Friday, October 14, 2022
Saturday, October 15, 2022
Todd Hearon’s Crows in Eden is an unflinching look at America’s long history of white terrorism and racial expulsion, told by one who knows southern white culture from the inside. Whether he is uncovering the buried sins of Eden, Tennessee, or documenting the banished black community of Malaga Island, Maine, Todd Hearon seeks no less than to reveal, at last, ‘a history never written down.’ By turns brutally honest and poignantly elegiac, these poems are a vital contribution to the real history of home.” — Patrick Phillips, author of Blood at the Root: A Racial Cleansing in America.
In Tender the River, Matt Miller captures the history and legacy of the Merrimack River Valley, from the Pennacook, Wamesit, Algonquin, and other indigenous tribes who settled there first, to the European settlers who came with guns and their god to supplant them, to being the birthplace of America’s industrial revolution and first labor movements, to becoming a center of continued immigration, of entrenched nativism, and even multicultural celebration.
The Merrimack River begins with the confluence of the Pemigewasset and Winnipesaukee rivers spilling from the White Mountains in New Hampshire, then travels down through mill towns like Manchester, Lowell, and Haverhill to finally spit out violently into the Atlantic in the old port (now posh) town of Newburyport. In its journey between those points and as well across the centuries, the Merrimack River Valley has been America in microcosm, many of the nation’s democratic successes and demagogic sins being seeded there.
Martín Espada has published more than twenty books as a poet, editor, essayist and translator. His new book of poems from Norton is called Floaters, winner of the 2021 National Book Award. Other books of poems include Vivas to Those Who Have Failed (2016), The Trouble Ball (2011), The Republic of Poetry (2006) and Alabanza (2003). He is the editor of What Saves Us: Poems of Empathy and Outrage in the Age of Trump (2019). He has received the Ruth Lilly Poetry Prize, the Shelley Memorial Award, the Robert Creeley Award, an Academy of American Poets Fellowship, the PEN/Revson Fellowship and a Guggenheim Fellowship.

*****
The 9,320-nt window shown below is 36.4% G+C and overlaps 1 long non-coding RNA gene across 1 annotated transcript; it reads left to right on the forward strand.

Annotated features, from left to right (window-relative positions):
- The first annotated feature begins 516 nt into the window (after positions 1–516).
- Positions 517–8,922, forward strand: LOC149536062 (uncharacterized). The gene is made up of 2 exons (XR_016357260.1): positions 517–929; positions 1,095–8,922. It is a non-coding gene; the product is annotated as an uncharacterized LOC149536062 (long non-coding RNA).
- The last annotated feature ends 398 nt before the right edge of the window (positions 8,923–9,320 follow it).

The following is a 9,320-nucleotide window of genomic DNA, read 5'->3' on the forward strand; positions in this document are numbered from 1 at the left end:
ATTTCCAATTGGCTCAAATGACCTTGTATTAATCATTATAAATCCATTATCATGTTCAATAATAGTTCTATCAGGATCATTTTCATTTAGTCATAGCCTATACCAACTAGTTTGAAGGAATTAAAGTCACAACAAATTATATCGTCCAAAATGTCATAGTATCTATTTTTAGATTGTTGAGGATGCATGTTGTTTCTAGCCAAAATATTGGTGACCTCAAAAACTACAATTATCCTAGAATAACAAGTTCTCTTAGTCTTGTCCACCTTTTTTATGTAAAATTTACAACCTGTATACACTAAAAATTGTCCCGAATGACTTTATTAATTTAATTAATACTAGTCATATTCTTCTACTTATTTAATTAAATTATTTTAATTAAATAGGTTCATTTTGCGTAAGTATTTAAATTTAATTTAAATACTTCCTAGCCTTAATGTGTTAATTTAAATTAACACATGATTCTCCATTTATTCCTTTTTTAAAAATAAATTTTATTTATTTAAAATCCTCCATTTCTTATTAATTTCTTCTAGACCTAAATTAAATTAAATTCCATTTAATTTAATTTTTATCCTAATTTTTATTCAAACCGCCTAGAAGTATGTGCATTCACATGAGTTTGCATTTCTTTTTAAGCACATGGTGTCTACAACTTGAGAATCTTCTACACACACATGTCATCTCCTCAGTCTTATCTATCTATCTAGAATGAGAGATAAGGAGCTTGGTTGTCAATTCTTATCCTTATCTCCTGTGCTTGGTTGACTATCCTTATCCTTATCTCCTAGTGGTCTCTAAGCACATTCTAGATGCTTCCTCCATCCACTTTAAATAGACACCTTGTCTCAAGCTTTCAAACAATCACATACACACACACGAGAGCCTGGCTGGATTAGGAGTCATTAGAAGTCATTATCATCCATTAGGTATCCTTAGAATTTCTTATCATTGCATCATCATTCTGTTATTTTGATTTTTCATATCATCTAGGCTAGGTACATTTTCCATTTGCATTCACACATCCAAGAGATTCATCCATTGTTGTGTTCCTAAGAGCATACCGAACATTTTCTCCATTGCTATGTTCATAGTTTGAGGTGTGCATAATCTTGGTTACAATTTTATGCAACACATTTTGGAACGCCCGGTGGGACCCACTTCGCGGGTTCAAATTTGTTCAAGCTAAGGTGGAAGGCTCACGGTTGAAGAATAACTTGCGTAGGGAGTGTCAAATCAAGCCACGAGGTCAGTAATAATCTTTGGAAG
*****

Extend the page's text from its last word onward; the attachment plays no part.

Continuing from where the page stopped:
The Republic of Poetry was a finalist for the Pulitzer Prize. The title poem of his collection Alabanza, about 9/11, has been widely anthologized and performed. His book of essays and poems, Zapata’s Disciple (1998), was banned in Tucson as part of the Mexican-American Studies Program outlawed by the state of Arizona, and reissued by Northwestern.
A former tenant lawyer in Greater Boston, Espada is a professor of English at the University of Massachusetts-Amherst.
In Doug Anderson’s newest collection, Undress, She Said, we accompany a speaker undaunted by the complex reckonings of history, evolving relationships, and an aging body, a speaker that, besieged by a storm, resolves to "set out into it, the wind / playing the rigging like a harp." Over and over in these pages, Anderson makes music of the gales and rain and turbulent sea. These poems voyage from the subtle violences of a religious upbringing to complex remembrances of time served in the Vietnam War to contemporary emergencies of real and political plagues. Yet, no matter the subject, compassion rudders these lyrics as they turn always and at last to myriad beloveds-the enigmatic "Angel of Death," literary and mythological influences, kind strangers, the constantly elusive and elusively constant moon. These words reach out to the reader the way the poet addresses frozen joy from the confines of winter: "Red berry trapped in ice, / let me touch you."
In All Morning the Crows, Meg Kearney draws on her acute powers of observation, a lively curiosity and her gift for gorgeous imagery to take us on a journey of personal exploration, discovery, and reconciliation. These surprising poems bring together the parallel but discreet worlds of human beings and birds, which talk to each other across the gulf between them.